[gnutls-devel] [RFC] Relaxing cipher suite (priority) string requirements
jouko.orava at helsinki.fi
Sun Jan 27 08:45:08 CET 2013
On Sat, 26 Jan 2013, Nikos Mavrogiannopoulos wrote:
> Yes, but for these people the priorities NORMAL, PERFORMANCE or SECURE
> should be clearly advertised by the applications.
Right, and that's what I too recommend for users. For example, for the
OpenLDAP bug I recently reported (libldap crashes in starttls if linked
against GnuTLS and given an invalid priority string), I suggest using
"SECURE256" in particular.
The problems with priority strings only occur when there are extraneous
requirements, for example to use a specific cipher suite, or to not use
a specific ciphers or cipher suites.
Often these are political, not technical.
> Do they want to specify that, or do they want to set a certain security
> level? I think the reason they try to set that is because of how mod_ssl
> expects things. As an administrator I wouldn't want to specify that
> stuff. I'd like to specify a certain security level such as SECURE128 or
A vast majority of users should ever use the level in the priority
strings, I agree.
However, when that is not sufficient, yes, the users do wish to specify
individual cipher suites.
A particular example is where an LDAP server has to support a large number
of cipher suites due to a wide variety of clients and connections.
(For example, some clients are known to be in a trusted part of a network,
others use e.g. wireless.)
Restricting the cipher suites on the server is not feasible,
so it has to be done on a per-client (per client type) basis.
Again, most of that is not really a security issue, but political.
For example, if an organization can configure all their workstations
connected wirelessly to use TLS_RSA_CAMELLIA_256_CBC_SHA1 on TLS1.0
connections only, it is simple to document, monitor (ie. only one cipher,
mac, kx, and TLS version to monitor for security advisories), and
report to non-technical pointy-haired bosses.
Let me reiterate: I find the levels extremely useful, and will always
use and recommend them myself. However, for the other cases,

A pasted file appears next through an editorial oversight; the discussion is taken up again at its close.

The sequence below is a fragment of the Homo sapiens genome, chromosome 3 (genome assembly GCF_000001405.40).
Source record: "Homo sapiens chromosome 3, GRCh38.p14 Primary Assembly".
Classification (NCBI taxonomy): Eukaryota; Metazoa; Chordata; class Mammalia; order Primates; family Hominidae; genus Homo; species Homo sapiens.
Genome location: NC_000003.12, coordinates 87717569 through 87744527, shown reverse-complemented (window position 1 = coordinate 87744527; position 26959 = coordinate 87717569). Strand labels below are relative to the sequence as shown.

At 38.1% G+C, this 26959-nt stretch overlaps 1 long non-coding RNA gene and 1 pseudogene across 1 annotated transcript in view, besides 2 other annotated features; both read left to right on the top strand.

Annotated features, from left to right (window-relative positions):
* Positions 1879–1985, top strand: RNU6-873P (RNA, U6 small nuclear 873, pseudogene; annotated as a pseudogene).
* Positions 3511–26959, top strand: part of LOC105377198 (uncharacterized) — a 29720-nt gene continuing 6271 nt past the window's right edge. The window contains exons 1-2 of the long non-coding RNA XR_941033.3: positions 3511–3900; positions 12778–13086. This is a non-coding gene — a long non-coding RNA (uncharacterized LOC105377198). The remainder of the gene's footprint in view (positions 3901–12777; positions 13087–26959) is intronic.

like requiring a specific cipher suite, GnuTLS priority strings
are very complicated to get exactly right.
(For Ubuntu, which still uses GnuTLS-2.12, with the OpenLDAP StartTLS
bug when compiled against GnuTLS, I had to write a small ldapsearch-like
program that also accepts the priority string as a command line
parameter, to experimentally find a suitable priority string
for a colleague.)
> Yes. Note that during the handshake, the server and the client would
> need to process this list and remove the ciphersuites that are not
> compatible with their keys (but if an index is used as you propose that
> would be pretty efficient).
My thoughts exactly.
gnutls_priority_init() would still have to internally keep cipher, mac,
and kx priority lists, in case the priority string specifies those,
and select applicable cipher suites added to the list.
That is not a problem, as it is just a variant of the code in
The only real problem I can see is in finding out a suitable set
of logical rules. For example, if the cipher suite specifies both
cipher suites, and cipher algorithms, how these interact?
I'm leaning towards adding cipher suites based on cipher-mac-kx separately
from named cipher suites, but removal being common, and operating only
up to that point in the priority string. It seems to feel most intuitive,
and lead to sane code.
> > Another option would be to revamp the priority string parsing
> > entirely, and move to one that allows reasonable compatibility
> > with OpenSSL priority strings.
> No, openssl priority strings aren't any better (and are harder to
> understand if you know what's going on). OpenLDAP with gnutls is a long
> story. They use gnutls but they expect the openssl behavior and API.
> Gnutls isn't an LGPL port of openssl. It's another library and I don't
> think there is any reason to change that.
Yes, I'm not really in favour of that option myself, either.
I just wanted to state it, because it is an option often expressed in
bug reports and similar complaints with e.g. OpenLDAP.
I'd much rather have a clear set of logical rules,
that would be easy to use.
> > A third option would be to enhance the current priority string
> > parsing, but in a way that allows automatic conversion between
> > GnuTLS and OpenSSL priority strings
> That would be interesting for programs that switched from openssl to
> gnutls, but I think this no longer happens. Programs now either start
> with gnutls or not. In any case, that again couldn't be part of gnutls.
> It could be part of gnutls-openssl library or so.
I was thinking more about larger organizations, where most of the servers
tend to be of the RHEL/CentOS/ScientificLinux variety (using OpenSSL),
and workstations of the Debian/Ubuntu/Mint variety (using GnuTLS),
and keeping configurations compatible.
Given the configured priority string on one, the tool could describe
the effects in human-readable terms, and show compatible rule in the
other. Preferably with recommendations (like "PERFORMANCE" or "SECURE256"
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